Federal Immission Control Act

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Basic data
Title: Law on the protection against
harmful environmental effects
from air pollution, noise,
vibrations and similar processes
Short title: Federal Immission Control Act
Abbreviation: BImSchG
Type: Federal law
Scope: Federal Republic of Germany
Issued on the basis of: Art. 74 para. 1 No. 24, 11, 21-23 in conjunction with Art. 72 para. 2 GG, Art. 73 No. 6, 6a GG
Legal matter: Special administrative law , environmental law
References : 2129-8
Original version from: March 15, 1974
( BGBl. I p. 721 , ber.p. 1193 )
Entry into force on: March 22, 1974
and April 1, 1974
New announcement from: May 17, 2013
( BGBl. I p. 1274 )
Last revision from: September 26, 2002
( BGBl. I p. 3830 )
Entry into force of the
new version on:
October 4, 2002
Last change by: Art. 103 VO of June 19, 2020
( Federal Law Gazette I p. 1328, 1340 )
Effective date of the
last change:
June 27, 2020
(Art. 361 of June 19, 2020)
Weblink: Text of the law
Please note the note on the applicable legal version.

The German Federal Immission Control Act ( BImSchG ), in its long form the law for the protection against harmful environmental effects from air pollution, noise, vibrations and similar processes, is systematically part of environmental law and is intended to address people, animals and plants, the soil, water, the atmosphere as well as cultural and Protect other material goods from harmful environmental impacts and prevent the occurrence of harmful environmental impacts, as well as avoid and reduce harmful environmental impacts through emissions into air, water and soil ( § 1 BImschG).

History of origin

The draft of the Federal Immission Control Act from 1973 was based on the resolution of the Committee of Ministers of the Council of Europe of March 8, 1968, which dealt with the principles of air pollution control.

As early as October 1971, the federal government had presented an environmental program which "after a thorough inventory of the environmental problems" in Germany summarized the steps required for environmental planning and environmental protection. Maintaining a healthy and balanced environment is one of the “existential questions facing humanity”. Environmental problems do not stop at any frontier.

With effect from April 15, 1972, Art. 74 No. 24 GG extended the competing legislative competence of the federal government to "waste disposal, air pollution control and noise abatement".

The Federal Immission Control Act should create the basis for a nationally standardized set of rules for the core area of ​​environmental protection that is as comprehensive as possible and adapted to modern technical developments. It was about technical law, which had to be nationally uniform in order to avoid regionally different burdens, as in all corresponding areas of technical law.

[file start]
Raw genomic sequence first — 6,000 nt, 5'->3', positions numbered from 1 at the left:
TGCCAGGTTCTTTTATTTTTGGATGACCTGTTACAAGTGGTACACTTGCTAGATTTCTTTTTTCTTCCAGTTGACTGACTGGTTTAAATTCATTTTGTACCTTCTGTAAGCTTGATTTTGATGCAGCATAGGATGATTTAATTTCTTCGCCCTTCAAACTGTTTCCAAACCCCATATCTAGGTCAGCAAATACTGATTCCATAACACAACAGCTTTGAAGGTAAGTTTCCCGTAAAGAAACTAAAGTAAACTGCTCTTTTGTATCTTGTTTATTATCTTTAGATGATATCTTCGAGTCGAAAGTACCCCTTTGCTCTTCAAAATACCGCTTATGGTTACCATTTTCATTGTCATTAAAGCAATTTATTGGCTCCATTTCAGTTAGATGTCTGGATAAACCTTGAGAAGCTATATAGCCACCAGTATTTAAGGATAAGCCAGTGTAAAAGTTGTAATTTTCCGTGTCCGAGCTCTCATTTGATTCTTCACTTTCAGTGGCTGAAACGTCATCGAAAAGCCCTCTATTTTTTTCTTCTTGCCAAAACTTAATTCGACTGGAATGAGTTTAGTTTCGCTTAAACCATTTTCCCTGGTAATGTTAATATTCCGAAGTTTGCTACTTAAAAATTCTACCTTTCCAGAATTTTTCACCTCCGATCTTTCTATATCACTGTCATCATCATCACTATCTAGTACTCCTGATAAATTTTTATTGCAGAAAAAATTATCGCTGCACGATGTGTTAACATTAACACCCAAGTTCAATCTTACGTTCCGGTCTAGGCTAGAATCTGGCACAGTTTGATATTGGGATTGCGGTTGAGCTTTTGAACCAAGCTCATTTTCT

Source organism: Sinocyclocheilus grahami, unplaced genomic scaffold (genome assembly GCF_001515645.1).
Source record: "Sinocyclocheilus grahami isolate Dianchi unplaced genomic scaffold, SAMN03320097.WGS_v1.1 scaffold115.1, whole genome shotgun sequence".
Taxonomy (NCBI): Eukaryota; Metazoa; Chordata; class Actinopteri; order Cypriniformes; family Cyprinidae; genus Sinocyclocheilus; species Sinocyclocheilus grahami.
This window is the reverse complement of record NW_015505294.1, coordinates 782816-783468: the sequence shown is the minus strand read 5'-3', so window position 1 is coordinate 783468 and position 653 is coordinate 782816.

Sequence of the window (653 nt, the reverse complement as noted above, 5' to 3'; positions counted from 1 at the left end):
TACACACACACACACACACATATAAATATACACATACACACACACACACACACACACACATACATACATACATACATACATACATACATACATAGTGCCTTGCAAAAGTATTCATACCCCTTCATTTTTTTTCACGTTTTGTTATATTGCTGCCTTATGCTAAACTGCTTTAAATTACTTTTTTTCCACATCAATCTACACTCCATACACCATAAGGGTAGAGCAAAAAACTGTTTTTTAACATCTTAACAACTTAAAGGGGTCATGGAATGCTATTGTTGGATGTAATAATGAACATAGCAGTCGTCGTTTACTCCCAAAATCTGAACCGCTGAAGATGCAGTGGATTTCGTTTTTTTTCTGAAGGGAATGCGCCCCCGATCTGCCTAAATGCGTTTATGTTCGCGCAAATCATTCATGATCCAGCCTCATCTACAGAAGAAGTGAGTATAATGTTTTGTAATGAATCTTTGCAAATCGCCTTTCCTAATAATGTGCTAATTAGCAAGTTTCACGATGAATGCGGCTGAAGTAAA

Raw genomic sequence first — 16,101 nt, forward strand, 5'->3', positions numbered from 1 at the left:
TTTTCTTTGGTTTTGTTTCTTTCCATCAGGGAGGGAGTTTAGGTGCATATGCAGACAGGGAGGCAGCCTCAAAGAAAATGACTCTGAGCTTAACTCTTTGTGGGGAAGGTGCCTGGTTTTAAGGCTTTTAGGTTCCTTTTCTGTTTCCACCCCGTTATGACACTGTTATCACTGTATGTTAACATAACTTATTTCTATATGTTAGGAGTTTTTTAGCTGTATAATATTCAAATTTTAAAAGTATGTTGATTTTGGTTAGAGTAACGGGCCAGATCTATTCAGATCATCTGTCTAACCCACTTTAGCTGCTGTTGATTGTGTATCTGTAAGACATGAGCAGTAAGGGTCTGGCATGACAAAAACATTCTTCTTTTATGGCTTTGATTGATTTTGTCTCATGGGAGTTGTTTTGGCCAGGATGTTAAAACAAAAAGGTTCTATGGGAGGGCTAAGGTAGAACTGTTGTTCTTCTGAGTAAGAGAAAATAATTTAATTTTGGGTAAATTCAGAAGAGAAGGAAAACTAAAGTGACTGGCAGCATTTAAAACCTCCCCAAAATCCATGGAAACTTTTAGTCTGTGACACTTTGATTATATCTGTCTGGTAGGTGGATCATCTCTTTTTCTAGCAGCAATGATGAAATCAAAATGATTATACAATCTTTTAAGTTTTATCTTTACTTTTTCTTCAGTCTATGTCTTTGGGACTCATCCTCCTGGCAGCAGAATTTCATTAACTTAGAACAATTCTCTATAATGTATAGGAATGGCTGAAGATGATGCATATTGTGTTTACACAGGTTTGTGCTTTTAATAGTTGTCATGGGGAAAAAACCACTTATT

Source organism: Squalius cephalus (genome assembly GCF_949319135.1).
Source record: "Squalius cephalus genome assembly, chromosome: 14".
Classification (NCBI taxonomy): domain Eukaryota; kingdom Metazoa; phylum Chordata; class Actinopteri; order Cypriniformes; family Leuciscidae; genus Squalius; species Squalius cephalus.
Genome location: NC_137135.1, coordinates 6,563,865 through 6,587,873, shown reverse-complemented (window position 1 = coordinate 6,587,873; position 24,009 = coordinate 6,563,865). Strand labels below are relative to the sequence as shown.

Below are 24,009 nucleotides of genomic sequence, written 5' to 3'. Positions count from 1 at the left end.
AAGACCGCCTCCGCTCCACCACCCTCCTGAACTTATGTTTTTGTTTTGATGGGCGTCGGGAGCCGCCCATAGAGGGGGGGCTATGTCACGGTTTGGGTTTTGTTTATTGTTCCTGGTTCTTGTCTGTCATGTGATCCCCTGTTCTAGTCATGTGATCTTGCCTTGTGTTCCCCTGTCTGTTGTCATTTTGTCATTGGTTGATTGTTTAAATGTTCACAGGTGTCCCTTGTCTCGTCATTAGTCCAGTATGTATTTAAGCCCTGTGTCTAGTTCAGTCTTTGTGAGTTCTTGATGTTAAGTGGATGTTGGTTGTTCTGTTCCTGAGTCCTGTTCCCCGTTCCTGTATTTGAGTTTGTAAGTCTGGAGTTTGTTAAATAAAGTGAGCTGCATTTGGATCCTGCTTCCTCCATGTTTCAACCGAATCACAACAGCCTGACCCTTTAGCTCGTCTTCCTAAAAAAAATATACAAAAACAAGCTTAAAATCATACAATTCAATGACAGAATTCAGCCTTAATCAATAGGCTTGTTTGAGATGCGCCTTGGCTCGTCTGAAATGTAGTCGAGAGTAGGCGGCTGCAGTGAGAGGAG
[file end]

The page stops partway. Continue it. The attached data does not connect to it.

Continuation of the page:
Areas of regulation

Section 2 (1) of the BImschG differentiates between

  • Plant-related immission control: Regulations on the establishment and operation of industrial companies (§§ 4 - 31a)
  • Product-related immission control: Requirements for the manufacture and quality of certain products to protect against harmful environmental effects, for example the quality of fuels (§§ 32 - 37f)
  • Traffic- related immission control: condition and operation of vehicles as well as traffic restrictions (§§ 38 - 43) and the
  • Area-related immission control: Protection of certain areas from air pollution and noise, especially urban areas (sections 44 - 47 and sections 47a - 47f).

The common regulations (§§ 48 - 65) contain, among other things, authorizations to issue implementation provisions (§§ 48 ff. BImschG), the building and planning law separation requirement ( § 50 BImschG), regulations on plant monitoring ( § 52 BImschG) and the Provision against operational incidents ( § 58a BImschG) and administrative offenses ( § 62 BImschG). The transitional provisions follow (Sections 66 - 73).

The criminal provisions of §§ 63-65 BImschG in the original version of the law from 1974 were inserted into the 28th section of the criminal code " Crimes against the environment " by the 18th Criminal Law Amendment Act with effect from July 1, 1980 ( § 327 para. 2 sentence 1 No. 1 StGB).

The behavior-related immission control is expressly excluded from the competing legislative competence of Article 74, Paragraph 1, No. 24 of the Basic Law. In this respect, the federal states have partly issued their own state law regulations, and partly the general security law applies.

Implementing Regulations

The law itself only regulates the basic requirements. The mainly technical details that are essential for practice are regulated in numerous implementation ordinances (Federal Immission Control Ordinances, abbreviated to BImSchV). B. to define certain types of systems and contain details of the approval process and the monitoring of systems. This norm-concretizing function is fulfilled by the sub- legal regulations through the interpretation of indefinite legal terms of the BImschG or the definition of limit values ​​in order to ensure a uniform and predictable law enforcement.

If no limit values ​​for emissions or immissions are specified in the implementing ordinances, the values ​​from the federal administrative regulations such as the TA Luft (Technical Instructions for Keeping the Air Clean) and the TA Lärm (Technical Instructions for Protection against Noise) apply .